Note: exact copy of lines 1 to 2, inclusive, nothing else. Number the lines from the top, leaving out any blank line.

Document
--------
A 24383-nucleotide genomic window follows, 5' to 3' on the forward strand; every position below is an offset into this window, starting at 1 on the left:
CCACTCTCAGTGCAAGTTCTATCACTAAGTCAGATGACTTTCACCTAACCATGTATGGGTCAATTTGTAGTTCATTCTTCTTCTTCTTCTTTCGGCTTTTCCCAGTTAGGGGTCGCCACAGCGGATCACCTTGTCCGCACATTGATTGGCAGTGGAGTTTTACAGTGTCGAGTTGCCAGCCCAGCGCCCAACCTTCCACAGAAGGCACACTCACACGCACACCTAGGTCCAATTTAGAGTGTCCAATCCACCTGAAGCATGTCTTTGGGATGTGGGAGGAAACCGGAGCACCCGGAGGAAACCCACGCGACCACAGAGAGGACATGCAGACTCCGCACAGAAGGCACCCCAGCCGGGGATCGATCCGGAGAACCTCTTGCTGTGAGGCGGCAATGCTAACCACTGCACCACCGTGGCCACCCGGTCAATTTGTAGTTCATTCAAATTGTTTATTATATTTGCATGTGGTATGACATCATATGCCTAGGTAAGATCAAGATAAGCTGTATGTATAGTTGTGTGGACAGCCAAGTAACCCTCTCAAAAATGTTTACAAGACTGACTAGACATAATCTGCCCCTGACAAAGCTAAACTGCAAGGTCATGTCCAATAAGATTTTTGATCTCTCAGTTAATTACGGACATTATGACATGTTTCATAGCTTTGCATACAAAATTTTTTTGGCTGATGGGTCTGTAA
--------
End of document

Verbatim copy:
A 24383-nucleotide genomic window follows, 5' to 3' on the forward strand; every position below is an offset into this window, starting at 1 on the left:
CCACTCTCAGTGCAAGTTCTATCACTAAGTCAGATGACTTTCACCTAACCATGTATGGGTCAATTTGTAGTTCATTCTTCTTCTTCTTCTTTCGGCTTTTCCCAGTTAGGGGTCGCCACAGCGGATCACCTTGTCCGCACATTGATTGGCAGTGGAGTTTTACAGTGTCGAGTTGCCAGCCCAGCGCCCAACCTTCCACAGAAGGCACACTCACACGCACACCTAGGTCCAATTTAGAGTGTCCAATCCACCTGAAGCATGTCTTTGGGATGTGGGAGGAAACCGGAGCACCCGGAGGAAACCCACGCGACCACAGAGAGGACATGCAGACTCCGCACAGAAGGCACCCCAGCCGGGGATCGATCCGGAGAACCTCTTGCTGTGAGGCGGCAATGCTAACCACTGCACCACCGTGGCCACCCGGTCAATTTGTAGTTCATTCAAATTGTTTATTATATTTGCATGTGGTATGACATCATATGCCTAGGTAAGATCAAGATAAGCTGTATGTATAGTTGTGTGGACAGCCAAGTAACCCTCTCAAAAATGTTTACAAGACTGACTAGACATAATCTGCCCCTGACAAAGCTAAACTGCAAGGTCATGTCCAATAAGATTTTTGATCTCTCAGTTAATTACGGACATTATGACATGTTTCATAGCTTTGCATACAAAATTTTTTTGGCTGATGGGTCTGTAA